the good news is none of the Japanese rules to apply to the baths and hot springs found in the UK.
The hot springs of Bath
First discovered and utilised nearly 3000 years ago, the hot springs are the closest we have to experiencing a Japanese style hot spring. There are in fact three springs concentrated in Bath that provide water for hot spring relaxation; the Cross Spring, Hetling Spring and the King’s Spring. There are of course some differences but also some similarities.
Much like the Ryokans of Japan, the hot springs are not merely a single entity but part of a complex that has many other amenities. The water here reaches the surface at approximately 45°c packed with minerals such as:
This means that the water will have very similar properties to a Japanese hot spring.
Where things begin to differ is in the setting you will find yourself in. Many of the hot springs in Bath are not in a rural setting so you wont be getting a lush green outlook like the picturesque photos and videos, however, that’s not to say they don’t have their own charm; it’s one of the true necessities after all in order to relax both body and mind.
In order to explain this further, let’s take a look at some specific hot springs we can visit.
Thermae Bath Spa
While Bath is the only location in the UK to contain natural hot springs; Thermae Bath Spa is the only public and dedicated location in the city where you can experience them.
Within the complex are multiple different ‘baths’ and facilities, the main being the rooftop pool. The phycological charm to this setting is the rooftop views across the city, yet not too far in the distance the green hills of the surrounding countryside can blissfully be observed while enjoying the slightly cooled 33.5°c hot spring water.
The other baths within the complex are the Minerva Bath which appears to be a much more modern interpretation — the waters are housed in a large indoor swimming pool but with aesthetic curves and lighting. The water is still of the hot spring variety but in a more familiar environment.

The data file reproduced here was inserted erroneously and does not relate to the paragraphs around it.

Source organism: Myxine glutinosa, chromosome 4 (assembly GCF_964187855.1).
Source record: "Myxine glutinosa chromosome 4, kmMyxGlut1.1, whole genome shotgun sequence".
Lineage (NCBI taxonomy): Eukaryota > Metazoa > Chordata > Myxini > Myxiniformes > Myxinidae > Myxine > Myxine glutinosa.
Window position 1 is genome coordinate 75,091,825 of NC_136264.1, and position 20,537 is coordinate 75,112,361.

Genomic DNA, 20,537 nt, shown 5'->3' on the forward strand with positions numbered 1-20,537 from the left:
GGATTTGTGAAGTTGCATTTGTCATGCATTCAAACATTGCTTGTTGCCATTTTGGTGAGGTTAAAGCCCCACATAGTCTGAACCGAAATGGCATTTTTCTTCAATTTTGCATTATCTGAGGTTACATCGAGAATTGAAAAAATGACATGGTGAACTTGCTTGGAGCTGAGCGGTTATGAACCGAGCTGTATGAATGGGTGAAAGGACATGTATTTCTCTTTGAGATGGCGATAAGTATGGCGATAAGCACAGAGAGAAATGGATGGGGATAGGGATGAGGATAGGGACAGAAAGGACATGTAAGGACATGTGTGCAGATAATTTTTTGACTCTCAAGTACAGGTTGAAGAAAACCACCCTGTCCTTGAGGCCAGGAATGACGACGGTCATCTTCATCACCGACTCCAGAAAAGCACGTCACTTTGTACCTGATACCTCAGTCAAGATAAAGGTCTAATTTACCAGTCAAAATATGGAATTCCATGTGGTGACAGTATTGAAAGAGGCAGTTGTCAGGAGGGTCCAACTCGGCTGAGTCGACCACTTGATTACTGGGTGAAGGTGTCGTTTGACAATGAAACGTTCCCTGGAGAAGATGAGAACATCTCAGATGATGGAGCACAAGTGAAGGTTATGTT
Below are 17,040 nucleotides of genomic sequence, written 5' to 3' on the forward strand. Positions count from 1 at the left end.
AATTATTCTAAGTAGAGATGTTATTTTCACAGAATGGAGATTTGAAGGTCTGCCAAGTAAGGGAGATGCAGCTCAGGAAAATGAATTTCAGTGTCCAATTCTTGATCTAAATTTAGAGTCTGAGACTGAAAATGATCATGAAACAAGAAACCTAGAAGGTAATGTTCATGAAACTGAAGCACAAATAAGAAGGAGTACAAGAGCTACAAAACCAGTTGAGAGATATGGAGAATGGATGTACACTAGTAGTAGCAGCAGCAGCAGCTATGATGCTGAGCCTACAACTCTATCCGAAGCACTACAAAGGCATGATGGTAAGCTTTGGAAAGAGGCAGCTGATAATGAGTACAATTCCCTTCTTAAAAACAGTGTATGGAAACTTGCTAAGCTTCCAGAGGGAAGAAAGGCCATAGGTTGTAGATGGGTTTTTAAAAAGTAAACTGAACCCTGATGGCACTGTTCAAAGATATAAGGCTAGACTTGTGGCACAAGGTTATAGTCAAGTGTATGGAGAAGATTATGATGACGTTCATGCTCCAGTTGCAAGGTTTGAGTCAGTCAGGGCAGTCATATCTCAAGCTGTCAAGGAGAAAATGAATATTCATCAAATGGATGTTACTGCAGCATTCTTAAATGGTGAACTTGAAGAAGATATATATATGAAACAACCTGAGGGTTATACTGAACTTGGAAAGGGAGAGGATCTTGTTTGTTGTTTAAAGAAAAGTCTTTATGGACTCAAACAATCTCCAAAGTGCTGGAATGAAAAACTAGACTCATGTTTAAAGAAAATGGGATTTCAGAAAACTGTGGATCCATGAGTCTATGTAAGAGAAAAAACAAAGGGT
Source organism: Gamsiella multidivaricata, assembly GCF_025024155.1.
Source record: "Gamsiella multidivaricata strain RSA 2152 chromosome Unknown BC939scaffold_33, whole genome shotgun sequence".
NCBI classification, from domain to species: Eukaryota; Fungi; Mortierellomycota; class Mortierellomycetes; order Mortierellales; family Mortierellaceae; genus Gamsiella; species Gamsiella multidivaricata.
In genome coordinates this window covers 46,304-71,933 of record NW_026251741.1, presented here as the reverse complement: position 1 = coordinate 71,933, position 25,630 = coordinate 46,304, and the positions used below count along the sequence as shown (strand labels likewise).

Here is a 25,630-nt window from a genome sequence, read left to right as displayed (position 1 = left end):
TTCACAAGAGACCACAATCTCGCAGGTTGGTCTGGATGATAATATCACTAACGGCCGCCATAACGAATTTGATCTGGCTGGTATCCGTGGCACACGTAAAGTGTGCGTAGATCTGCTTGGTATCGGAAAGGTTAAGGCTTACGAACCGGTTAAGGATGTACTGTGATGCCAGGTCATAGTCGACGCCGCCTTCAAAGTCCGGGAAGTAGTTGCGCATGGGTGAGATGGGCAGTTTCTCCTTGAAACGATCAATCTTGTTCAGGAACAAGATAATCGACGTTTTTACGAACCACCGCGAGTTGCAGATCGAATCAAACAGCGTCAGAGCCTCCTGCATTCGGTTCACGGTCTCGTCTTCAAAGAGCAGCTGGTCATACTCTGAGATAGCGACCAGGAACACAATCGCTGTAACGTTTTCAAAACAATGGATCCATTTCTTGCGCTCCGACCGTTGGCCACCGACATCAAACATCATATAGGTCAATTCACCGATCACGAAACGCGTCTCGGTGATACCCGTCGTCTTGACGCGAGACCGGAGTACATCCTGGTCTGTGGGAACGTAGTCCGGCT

The other is the Cross Bath which is again an open-air bath albeit a much smaller and intimate setting. This bath more closely resembles that of a roman style hot spring with their unique architecture surrounding it entirely.
Spa Village at Gainsborough Bath Spa Hotel
Although not as entirely accessible as the dedicated Thermae Bath Spa, the Spa Village within this luxury hotel in the city of Bath also utilises the natural hot spring water for its own use.
The Hetling Spring provides the natural water for its three thermal baths of varying temperatures and contains similar properties to those found in Thermae Bath Spa and beyond. What is a little different here is that it’s not as close to a traditional Japanese hot spring experience; they are not open to the outside world and resemble more of a familiar swimming pool environment — which may be better for some people.
Japanese hot spring conclusion
Experiencing a traditional Japanese hot spring exactly as it is in Japan, is currently not available to us; yet something very similar with all the health benefits and the relaxation they provide surprisingly is. With its own unique landscape and heritage, along with customs that are very familiar to us, heading down to the city of Bath with a mind to try out a hot spring ‘bath’ could be the most accessible way to experience a Japanese style hot spring … in the UK.